• The Reynosa decision shows the implied duty? Oh. The Reynosa decision shows that the implied duty is distinct …

Without that, these examples can cause a miscue for the typical reader, who’ll end up having to re-read the sentence to get the intended meaning. So over-deleting that results not in concise, streamlined writing but in writing that frustrates.

So rather than a rule for deleting that, I would default to retaining that and remove it when editing only if you’re sure no miscue will result. Use your own editorial judgment or ask a colleague to read and react.

____

Wayne Schiess’s columns on legal writing have appeared in Austin Lawyer for more than 11 years. Now they’re compiled in a book: Legal Writing Nerd: Be One.

Somewhat Qualified, Part 2

Qualifying legal conclusions

Legal matters are often qualified: some conclusions might merit absolutely and certainly, while others deserve possibly and likely. So legal writers justifiably use qualifiers. In my last post, I discussed qualifying factual statements; here I discuss qualifying legal conclusions.

Relying on a survey of legal-writing textbooks, I can report that these are the most commonly recommended qualifiers for legal conclusions:

  • likely
  • probably
  • plausibly
  • possibly
  • should

The most frequently recommended are likely and its forms, with probably coming in second.

Many of the textbooks surveyed discuss the traditional, predictive memorandum, in which a lawyer predicts an outcome that may be less than certain. But the same qualifiers are useful in other contexts, too—whenever a lawyer gives advice or offers a recommendation.

In fact, likely and its forms are part of a useful continuum from positive to negative certainty. At one end is a direct yes or will—a legal result will happen; the outcome is certain. At the other is no or will not. In between are likely and unlikely, which might be further qualified: highly likely, highly unlikely, and so on.

Now the advice.

1. Don’t qualify.

As with much writing advice for adverbs, adjectives, intensifiers, and qualifiers, the best advice is to avoid them when you can. Bryan Garner recommends that legal writers “toss out timid phrases.”[1] What’s more, he calls these qualifiers Fudge Words and offers as an undesirable example, “It would seem to appear that….”[2] That’s a trifecta: three Fudge Words in one clause: would, seem, and appear.

The urge to qualify is natural, but legal writers must be careful of “overhedging.” Granted that legal outcomes are rarely certain, we sometimes overcorrect and qualify too much. It’s a natural tendency, and novices might be particularly vulnerable.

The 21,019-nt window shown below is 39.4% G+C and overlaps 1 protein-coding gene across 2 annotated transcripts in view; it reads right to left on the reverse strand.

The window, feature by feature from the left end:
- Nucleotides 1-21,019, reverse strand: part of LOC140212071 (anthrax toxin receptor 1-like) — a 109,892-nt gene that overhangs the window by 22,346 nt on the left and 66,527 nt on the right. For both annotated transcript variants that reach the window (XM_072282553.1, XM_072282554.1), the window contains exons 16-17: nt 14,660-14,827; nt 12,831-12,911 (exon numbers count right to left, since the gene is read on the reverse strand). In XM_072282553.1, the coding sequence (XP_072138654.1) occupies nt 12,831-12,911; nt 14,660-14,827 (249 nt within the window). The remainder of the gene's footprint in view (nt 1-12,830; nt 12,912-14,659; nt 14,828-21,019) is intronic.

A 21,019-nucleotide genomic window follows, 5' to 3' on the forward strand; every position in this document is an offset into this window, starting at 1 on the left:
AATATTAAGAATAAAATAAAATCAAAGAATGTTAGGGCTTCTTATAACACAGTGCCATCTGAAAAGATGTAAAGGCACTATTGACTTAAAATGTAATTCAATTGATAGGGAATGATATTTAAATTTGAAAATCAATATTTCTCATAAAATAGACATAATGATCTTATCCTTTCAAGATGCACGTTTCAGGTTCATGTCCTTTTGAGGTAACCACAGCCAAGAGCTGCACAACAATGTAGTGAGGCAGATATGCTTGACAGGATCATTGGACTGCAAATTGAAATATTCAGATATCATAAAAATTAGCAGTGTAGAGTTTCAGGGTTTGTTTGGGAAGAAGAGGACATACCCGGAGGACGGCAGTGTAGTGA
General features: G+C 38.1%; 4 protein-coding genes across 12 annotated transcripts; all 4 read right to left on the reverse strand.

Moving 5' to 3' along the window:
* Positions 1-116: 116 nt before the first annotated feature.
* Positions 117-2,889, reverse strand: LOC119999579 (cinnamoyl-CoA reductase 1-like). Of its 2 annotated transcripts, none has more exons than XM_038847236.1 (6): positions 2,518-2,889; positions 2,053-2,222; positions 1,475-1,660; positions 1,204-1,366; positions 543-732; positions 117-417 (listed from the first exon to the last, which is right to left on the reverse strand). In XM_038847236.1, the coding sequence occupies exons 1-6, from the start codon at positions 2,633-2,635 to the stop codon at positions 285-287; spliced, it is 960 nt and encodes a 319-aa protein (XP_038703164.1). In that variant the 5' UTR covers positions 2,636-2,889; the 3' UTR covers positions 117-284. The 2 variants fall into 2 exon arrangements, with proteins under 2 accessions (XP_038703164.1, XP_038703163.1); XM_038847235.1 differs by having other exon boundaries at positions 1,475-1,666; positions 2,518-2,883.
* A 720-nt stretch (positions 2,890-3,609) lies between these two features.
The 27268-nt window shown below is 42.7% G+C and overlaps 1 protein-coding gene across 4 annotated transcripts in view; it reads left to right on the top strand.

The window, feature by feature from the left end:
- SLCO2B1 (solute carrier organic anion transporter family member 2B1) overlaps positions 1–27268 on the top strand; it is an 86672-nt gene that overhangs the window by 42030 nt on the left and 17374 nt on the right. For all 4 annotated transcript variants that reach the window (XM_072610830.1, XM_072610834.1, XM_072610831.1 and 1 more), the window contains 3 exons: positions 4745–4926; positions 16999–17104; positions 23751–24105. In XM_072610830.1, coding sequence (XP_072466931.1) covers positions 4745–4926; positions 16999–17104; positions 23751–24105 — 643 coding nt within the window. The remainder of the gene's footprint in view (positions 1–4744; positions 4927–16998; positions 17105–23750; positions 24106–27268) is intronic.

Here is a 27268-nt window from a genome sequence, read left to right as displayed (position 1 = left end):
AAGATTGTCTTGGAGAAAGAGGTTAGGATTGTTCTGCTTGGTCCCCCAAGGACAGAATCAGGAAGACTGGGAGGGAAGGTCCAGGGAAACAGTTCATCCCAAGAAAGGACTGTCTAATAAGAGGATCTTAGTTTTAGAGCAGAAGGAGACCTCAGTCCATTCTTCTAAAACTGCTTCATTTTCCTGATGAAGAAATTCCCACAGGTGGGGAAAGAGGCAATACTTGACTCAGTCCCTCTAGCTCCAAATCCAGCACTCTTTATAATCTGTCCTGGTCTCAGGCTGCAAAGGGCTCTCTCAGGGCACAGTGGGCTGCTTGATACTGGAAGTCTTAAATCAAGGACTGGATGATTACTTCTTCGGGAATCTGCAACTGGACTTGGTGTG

In fact, a colleague in another state forbids his first-year law students to qualify conclusions at all. He believes it forces them to research carefully, analyze precisely, and write clearly.[3] But even if you don’t enforce a prohibition, it’s a good default: don’t qualify. For example (qualifiers are in boldface):

  • Before: A possible lawsuit by Heather Green against her employer, Manzares & Cline LLP, could likely survive a motion to dismiss.
  • After: A lawsuit by Heather Green against her employer, Manzares & Cline LLP, will survive a motion to dismiss.

2. Qualify and explain.

When you decide that you must qualify your conclusion, that you must hedge, do your best to explain why—immediately and concretely. Explaining has two benefits.

You benefit. Forcing yourself to articulate why you’ve qualified your conclusion can lead to insights about the level of qualification. Maybe you over- or under-qualified your conclusion, which you can see now that you’ve had to explain it. Revise accordingly.

Readers benefit. Explaining why you qualified a conclusion serves clients and decision-makers. They already know that likely means better than 50-50 but not a sure thing. By explaining, you make your conclusion more concrete and empower them to ask additional questions or pursue other options.

Here’s an example that uses the qualifier likely and then gives a concrete explanation of why the writer qualified the prediction:

  • A lawsuit by Heather Green against her employer, Manzares & Cline LLP, will likely survive a motion to dismiss. Nonlawyer employees may sue for retaliation because it encourages reporting of illegal activities. But in-house counsel may not sue because lawyers have an independent ethical obligation to report illegal activity. Green, an associate, did not represent her employer as an attorney, as in-house counsel do. She is not under the same ethical obligation to report illegal activity and deserves the incentives provided by a retaliation suit.

So set your default at no qualifications, but when you must qualify, be clear about why.

_____

[1] Bryan A. Garner, The Elements of Legal Style 35 (2d ed. 2002).

[2] Bryan A. Garner, Garner’s Dictionary of Legal Usage 381 (3d ed. 2011).

[3] Andrew J. Turner, Helping Students Grow Professionally and Overcome Fear: The Benefits of Teaching Unqualified Brief Answers, 25 Perspectives: Teaching Leg. Res. & Writing 3, 4-5 (2016).